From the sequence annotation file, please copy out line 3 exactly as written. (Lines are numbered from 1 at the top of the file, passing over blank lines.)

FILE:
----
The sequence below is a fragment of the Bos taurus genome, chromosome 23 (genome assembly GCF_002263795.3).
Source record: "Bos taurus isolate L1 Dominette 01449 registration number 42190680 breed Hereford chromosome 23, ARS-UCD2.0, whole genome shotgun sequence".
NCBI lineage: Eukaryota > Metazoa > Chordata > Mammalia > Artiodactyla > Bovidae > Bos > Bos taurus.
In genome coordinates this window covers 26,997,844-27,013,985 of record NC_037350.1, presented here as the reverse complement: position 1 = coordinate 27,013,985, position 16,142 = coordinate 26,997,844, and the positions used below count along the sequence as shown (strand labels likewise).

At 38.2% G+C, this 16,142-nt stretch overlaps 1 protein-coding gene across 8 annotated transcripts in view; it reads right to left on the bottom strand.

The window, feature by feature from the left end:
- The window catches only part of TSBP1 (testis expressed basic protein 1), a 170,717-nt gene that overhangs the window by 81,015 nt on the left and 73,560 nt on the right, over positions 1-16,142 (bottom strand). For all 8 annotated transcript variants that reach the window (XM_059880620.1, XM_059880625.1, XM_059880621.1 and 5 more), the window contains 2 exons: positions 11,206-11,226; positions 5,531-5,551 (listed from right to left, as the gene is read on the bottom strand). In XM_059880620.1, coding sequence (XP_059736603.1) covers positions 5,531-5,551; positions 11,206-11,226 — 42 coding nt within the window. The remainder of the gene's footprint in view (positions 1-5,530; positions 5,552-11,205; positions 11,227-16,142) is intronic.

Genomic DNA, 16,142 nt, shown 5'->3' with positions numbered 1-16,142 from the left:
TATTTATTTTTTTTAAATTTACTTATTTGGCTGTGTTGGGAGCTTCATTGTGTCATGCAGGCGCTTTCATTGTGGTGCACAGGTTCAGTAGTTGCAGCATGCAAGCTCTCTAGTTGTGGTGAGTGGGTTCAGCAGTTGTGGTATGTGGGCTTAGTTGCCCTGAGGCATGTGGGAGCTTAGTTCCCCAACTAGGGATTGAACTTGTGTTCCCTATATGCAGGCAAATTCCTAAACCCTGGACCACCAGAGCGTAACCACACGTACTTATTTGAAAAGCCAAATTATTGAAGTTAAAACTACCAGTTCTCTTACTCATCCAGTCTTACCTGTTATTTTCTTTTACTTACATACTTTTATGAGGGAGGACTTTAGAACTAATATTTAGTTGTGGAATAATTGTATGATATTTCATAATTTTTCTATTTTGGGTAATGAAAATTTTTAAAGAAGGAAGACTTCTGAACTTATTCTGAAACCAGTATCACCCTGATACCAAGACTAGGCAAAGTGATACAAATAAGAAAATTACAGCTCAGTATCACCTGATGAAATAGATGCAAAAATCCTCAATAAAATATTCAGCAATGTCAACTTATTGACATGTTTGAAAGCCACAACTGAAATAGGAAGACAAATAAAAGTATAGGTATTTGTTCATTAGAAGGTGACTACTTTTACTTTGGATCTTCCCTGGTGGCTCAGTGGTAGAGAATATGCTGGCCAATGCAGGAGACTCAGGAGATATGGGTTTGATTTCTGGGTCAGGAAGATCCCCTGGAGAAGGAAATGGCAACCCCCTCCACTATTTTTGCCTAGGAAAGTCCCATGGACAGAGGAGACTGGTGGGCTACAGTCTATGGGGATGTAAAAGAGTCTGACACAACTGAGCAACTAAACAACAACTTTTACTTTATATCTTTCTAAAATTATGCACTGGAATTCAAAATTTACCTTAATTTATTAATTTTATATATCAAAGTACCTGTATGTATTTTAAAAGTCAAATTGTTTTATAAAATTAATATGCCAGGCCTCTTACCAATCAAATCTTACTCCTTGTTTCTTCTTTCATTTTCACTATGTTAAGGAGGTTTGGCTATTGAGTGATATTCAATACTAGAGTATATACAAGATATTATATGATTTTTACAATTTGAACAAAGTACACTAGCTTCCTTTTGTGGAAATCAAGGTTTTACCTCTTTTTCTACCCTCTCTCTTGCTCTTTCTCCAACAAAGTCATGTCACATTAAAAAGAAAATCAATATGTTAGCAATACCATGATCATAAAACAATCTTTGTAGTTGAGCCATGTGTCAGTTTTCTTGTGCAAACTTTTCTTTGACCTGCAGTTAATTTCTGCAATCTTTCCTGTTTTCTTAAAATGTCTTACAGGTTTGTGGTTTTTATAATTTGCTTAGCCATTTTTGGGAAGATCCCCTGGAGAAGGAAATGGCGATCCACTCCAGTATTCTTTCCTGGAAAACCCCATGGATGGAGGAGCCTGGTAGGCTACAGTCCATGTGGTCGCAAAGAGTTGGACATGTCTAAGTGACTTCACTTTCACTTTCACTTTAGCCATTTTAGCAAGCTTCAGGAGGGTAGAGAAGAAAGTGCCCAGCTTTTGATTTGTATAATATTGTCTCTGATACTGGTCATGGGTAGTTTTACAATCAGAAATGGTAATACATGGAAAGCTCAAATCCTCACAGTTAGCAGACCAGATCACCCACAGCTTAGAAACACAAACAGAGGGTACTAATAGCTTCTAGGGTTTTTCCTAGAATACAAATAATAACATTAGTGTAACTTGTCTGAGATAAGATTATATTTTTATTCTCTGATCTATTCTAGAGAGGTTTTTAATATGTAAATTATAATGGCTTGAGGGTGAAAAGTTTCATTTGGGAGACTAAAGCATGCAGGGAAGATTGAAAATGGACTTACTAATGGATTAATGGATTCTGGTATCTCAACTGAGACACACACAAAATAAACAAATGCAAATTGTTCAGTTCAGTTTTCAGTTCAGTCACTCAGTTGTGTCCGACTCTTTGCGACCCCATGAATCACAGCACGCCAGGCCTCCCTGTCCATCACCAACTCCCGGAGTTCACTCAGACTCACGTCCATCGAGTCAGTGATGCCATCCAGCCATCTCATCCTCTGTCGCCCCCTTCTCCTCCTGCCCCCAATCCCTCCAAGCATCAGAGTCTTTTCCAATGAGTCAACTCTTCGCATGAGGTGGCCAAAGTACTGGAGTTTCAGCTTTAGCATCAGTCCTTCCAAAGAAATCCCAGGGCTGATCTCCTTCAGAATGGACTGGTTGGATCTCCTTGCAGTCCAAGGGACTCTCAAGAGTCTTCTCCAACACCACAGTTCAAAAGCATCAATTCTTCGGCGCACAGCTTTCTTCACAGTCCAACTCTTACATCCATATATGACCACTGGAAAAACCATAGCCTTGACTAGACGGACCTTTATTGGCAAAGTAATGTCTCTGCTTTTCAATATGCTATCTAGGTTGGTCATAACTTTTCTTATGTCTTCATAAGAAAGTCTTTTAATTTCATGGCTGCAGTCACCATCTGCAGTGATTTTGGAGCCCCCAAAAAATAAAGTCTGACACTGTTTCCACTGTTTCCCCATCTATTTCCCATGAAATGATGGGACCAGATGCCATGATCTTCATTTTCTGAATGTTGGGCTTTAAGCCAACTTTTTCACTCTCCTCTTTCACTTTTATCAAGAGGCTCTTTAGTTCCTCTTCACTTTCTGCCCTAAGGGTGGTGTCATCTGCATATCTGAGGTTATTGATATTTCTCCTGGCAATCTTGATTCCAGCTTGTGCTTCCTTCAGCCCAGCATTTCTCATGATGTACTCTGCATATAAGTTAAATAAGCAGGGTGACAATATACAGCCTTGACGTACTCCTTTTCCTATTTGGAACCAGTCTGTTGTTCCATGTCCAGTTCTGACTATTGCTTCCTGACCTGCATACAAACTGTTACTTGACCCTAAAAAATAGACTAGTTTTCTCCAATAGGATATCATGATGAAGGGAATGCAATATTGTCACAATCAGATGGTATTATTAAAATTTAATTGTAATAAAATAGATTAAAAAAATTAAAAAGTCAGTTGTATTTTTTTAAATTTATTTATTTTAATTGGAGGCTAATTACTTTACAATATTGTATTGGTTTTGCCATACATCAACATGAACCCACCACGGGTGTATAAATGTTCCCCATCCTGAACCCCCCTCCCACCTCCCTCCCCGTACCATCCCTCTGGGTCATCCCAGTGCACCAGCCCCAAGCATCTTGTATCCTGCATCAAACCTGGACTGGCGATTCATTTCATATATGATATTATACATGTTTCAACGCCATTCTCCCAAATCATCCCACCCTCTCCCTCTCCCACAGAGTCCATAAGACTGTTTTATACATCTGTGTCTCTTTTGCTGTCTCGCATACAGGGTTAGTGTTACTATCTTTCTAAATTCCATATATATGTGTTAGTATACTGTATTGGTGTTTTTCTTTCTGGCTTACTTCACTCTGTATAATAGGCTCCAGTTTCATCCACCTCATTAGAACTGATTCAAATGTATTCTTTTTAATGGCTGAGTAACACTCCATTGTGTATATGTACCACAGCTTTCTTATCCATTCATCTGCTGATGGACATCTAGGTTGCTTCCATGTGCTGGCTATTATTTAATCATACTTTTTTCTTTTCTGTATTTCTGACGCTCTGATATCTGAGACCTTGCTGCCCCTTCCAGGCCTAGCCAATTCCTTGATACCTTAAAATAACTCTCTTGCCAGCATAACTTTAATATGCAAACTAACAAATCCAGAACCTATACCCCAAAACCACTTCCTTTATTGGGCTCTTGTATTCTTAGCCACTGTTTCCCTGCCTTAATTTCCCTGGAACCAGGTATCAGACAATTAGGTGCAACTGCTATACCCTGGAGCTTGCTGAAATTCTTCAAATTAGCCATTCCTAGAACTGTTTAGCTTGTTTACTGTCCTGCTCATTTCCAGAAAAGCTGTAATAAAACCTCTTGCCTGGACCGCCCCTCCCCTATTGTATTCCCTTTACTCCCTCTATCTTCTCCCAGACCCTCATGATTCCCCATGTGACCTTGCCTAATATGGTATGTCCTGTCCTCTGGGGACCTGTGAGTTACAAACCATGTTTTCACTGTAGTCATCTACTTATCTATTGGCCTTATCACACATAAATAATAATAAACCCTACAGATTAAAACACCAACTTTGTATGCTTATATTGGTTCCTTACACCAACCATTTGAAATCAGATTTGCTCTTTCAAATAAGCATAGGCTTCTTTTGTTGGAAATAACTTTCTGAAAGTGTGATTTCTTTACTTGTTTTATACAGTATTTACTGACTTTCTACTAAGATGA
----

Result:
NCBI lineage: Eukaryota > Metazoa > Chordata > Mammalia > Artiodactyla > Bovidae > Bos > Bos taurus.